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European Wealth Report: The pandemic has increased wealth concentration

January 7, 2022

reading time: 8 minutes

by MAG/NET editorial team

European Wealth Report

A new study by a Swiss interdisciplinary thinktank takes a close look at the impact of the Covid pandemic on net wealth in Europe. 

The main findings of the recently published Redesigning Financial Services (RFS) study show that, in 2020, European private net wealth has grown faster (+3.9%) than the European GDP (-6.4%). Private assets in Europe reached an all-time high of EUR 69 trillion in 2020. This means that wealth in Europe is increasingly concentrated amongst an increasingly small number of people, thereby increasing economic inequalities.

Below you find the most important questions the study answers. Please note that the study defines a household’s net wealth not only by the asset prices of a household, but also by the liabilities a household carries, including e.g. real estate.

Which European countries are the wealthiest today?

Core countries make up over 70% of Europe’s total net wealth, including Germany (EUR 16.4 trillion), France (EUR 12.6 trillion), the UK (EUR 10 trillion, and Italy (EUR 10 trillion).

Which European country has seen the largest average wealth increase over the last 10 years?

This is Switzerland, adding nearly EUR 2 trillion in wealth over the previous ten years, representing a doubling in the net wealth of the period.

Is European wealth increasingly concentrated?

Yes. The wealthiest 10% of European households make up no less than 51% of the total net European wealth. The wealthiest 1% of Europeans occupy 19% of total European wealth. This trend is even expected to continue, and to pose increasing issues for society and the economy. This concentration of wealth, however, also makes the European market more attractive for private banks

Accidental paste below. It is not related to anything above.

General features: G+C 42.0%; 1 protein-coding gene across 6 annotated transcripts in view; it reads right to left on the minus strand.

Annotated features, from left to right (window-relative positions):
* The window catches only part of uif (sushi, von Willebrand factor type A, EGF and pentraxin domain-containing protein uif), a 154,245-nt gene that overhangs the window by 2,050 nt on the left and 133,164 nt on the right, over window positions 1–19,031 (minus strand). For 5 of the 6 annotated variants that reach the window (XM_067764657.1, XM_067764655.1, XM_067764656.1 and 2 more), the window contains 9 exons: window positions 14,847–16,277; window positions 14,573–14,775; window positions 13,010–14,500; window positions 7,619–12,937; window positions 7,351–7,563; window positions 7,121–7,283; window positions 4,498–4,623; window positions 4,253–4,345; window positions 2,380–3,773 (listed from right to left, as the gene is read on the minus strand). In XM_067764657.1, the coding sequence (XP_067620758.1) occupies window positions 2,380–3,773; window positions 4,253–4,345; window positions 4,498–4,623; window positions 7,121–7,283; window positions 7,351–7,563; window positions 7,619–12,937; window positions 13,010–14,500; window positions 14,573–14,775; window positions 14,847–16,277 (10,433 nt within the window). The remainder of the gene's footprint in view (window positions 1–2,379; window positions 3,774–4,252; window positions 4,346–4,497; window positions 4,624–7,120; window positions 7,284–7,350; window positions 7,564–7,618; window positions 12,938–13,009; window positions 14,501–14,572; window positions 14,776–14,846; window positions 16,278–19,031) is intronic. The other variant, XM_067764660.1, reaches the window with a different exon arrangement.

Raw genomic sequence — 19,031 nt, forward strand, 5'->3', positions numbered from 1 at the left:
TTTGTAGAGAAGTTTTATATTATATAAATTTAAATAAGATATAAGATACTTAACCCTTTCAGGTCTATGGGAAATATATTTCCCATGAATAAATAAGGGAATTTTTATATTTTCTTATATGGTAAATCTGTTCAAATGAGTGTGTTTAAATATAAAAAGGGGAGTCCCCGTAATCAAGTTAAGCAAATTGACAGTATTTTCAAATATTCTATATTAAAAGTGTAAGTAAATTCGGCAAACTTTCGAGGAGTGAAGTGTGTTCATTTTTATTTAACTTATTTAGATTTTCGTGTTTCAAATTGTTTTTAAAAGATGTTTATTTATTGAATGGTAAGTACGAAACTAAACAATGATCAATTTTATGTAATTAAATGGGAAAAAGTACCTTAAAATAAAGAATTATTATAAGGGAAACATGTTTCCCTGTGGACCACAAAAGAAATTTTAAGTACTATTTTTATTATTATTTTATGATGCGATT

Which European country has the most millionaires?

Germany, the UK, France, and Italy have the most millionaires in absolute terms. In Germany, there are 2.9 million millionaires, 2.5 million in the UK, 2.5 million in France, and in Italy 1.5 million. The countries with the highest density of millionaires include Switzerland (14.1%) and the Netherlands (7.1%).

How have the wealthiest Europeans made their wealth?

Contrary to the wealthiest in USA, the wealthiest Europeans do not derive their wealth from technology companies. Instead, most derive their wealth from luxury goods and retail businesses.

Is the European trend of an increase in inequality expected to continue in the future? In other words, are the wealthy getting even wealthier and the poor even poorer?

This is very likely. The probability of a further increase in inequality is due to three main reasons:

  • Firstly, due to the pandemic, European economic growth will probably remain relatively low in the future. In 2020, European GDP contracted by 6.4%.
    Wealth, on the other hand, generally grows faster compared to the economy. This means that European families owning capital will very probably retain and increase their wealth, while the ones in possession of little wealth will have little chance to improve their lot.
  • Secondly, the pandemic has already increased inequalities in most countries, making it even harder for less wealthy families to get a larger share of European wealth.
  • Thirdly, if one assumes the rate of capital returns to remain close to its 200-year average of 4% to 5% per year, it stands to reason that the concentration of European wealth is likely to increase persistently in the years to come.

You can find more details in the complete study here.

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